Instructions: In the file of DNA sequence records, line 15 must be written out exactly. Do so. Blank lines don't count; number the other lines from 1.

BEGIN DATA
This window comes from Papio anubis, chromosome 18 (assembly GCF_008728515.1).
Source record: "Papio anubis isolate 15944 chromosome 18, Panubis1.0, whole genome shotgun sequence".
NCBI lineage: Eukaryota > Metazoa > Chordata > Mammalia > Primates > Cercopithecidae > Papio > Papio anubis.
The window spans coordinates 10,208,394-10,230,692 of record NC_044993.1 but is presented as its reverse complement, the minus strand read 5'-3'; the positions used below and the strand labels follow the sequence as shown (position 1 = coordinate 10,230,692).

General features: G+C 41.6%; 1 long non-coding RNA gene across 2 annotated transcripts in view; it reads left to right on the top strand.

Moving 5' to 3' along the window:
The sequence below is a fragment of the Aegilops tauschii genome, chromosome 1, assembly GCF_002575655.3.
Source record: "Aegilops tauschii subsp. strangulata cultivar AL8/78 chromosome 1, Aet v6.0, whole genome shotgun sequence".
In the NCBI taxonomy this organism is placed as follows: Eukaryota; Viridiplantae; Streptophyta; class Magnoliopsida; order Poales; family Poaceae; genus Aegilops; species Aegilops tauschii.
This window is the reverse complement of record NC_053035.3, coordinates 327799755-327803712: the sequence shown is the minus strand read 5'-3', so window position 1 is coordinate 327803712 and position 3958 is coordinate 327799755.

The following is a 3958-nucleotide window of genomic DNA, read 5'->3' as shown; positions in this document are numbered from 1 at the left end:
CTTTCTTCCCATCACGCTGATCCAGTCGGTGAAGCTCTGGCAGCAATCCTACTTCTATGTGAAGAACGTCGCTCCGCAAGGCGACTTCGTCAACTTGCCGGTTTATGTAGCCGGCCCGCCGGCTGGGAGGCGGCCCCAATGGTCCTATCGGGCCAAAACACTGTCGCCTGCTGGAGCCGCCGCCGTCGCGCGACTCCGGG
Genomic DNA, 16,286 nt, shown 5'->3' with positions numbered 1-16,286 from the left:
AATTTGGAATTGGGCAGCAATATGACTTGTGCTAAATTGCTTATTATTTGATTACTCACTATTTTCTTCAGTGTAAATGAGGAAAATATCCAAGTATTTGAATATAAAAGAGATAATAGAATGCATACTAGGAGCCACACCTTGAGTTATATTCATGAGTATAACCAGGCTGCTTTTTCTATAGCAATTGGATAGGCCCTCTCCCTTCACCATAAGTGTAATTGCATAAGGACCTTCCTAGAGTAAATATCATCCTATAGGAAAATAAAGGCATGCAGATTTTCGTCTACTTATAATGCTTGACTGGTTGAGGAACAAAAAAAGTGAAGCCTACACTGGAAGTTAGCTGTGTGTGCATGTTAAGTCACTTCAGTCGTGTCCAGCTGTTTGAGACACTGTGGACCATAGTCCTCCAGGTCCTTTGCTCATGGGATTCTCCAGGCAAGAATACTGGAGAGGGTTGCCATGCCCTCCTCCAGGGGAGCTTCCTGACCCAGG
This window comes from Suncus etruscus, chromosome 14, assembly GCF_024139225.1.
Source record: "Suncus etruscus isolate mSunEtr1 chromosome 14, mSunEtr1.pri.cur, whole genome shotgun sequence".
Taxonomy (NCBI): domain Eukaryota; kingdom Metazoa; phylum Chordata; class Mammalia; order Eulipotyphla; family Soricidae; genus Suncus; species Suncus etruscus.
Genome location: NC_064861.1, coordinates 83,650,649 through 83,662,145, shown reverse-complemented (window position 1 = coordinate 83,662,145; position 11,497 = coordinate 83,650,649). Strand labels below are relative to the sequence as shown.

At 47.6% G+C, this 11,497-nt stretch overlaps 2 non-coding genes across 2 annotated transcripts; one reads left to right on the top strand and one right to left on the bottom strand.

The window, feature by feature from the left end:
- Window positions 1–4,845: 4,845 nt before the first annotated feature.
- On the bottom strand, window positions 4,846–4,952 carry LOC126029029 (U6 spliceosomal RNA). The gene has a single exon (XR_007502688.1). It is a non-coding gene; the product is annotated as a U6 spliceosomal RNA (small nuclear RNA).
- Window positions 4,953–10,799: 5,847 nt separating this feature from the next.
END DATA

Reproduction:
This window comes from Suncus etruscus, chromosome 14, assembly GCF_024139225.1.